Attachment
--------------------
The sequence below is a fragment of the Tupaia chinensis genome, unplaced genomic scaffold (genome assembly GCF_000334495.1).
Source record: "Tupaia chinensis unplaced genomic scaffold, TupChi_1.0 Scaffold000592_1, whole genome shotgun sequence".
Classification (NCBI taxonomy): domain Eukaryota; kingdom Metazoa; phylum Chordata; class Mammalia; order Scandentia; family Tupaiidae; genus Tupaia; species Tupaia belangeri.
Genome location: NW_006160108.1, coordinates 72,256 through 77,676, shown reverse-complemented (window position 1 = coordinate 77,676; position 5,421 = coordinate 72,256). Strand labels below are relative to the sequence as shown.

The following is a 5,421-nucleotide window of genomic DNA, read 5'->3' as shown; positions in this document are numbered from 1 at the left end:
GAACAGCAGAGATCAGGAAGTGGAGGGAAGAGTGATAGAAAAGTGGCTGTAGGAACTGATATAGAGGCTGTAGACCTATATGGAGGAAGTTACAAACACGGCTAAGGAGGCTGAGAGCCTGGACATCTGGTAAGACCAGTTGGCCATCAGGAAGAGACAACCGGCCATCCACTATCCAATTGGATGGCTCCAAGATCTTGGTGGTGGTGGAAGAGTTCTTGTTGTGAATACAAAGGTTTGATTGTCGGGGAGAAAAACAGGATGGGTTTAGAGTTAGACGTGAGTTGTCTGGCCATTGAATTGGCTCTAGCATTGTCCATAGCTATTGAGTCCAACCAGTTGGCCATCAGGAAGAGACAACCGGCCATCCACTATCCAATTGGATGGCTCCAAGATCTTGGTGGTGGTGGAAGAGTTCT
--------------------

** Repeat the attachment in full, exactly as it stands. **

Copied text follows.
The sequence below is a fragment of the Tupaia chinensis genome, unplaced genomic scaffold (genome assembly GCF_000334495.1).
Source record: "Tupaia chinensis unplaced genomic scaffold, TupChi_1.0 Scaffold000592_1, whole genome shotgun sequence".
Classification (NCBI taxonomy): domain Eukaryota; kingdom Metazoa; phylum Chordata; class Mammalia; order Scandentia; family Tupaiidae; genus Tupaia; species Tupaia belangeri.
Genome location: NW_006160108.1, coordinates 72,256 through 77,676, shown reverse-complemented (window position 1 = coordinate 77,676; position 5,421 = coordinate 72,256). Strand labels below are relative to the sequence as shown.

The following is a 5,421-nucleotide window of genomic DNA, read 5'->3' as shown; positions in this document are numbered from 1 at the left end:
GAACAGCAGAGATCAGGAAGTGGAGGGAAGAGTGATAGAAAAGTGGCTGTAGGAACTGATATAGAGGCTGTAGACCTATATGGAGGAAGTTACAAACACGGCTAAGGAGGCTGAGAGCCTGGACATCTGGTAAGACCAGTTGGCCATCAGGAAGAGACAACCGGCCATCCACTATCCAATTGGATGGCTCCAAGATCTTGGTGGTGGTGGAAGAGTTCTTGTTGTGAATACAAAGGTTTGATTGTCGGGGAGAAAAACAGGATGGGTTTAGAGTTAGACGTGAGTTGTCTGGCCATTGAATTGGCTCTAGCATTGTCCATAGCTATTGAGTCCAACCAGTTGGCCATCAGGAAGAGACAACCGGCCATCCACTATCCAATTGGATGGCTCCAAGATCTTGGTGGTGGTGGAAGAGTTCT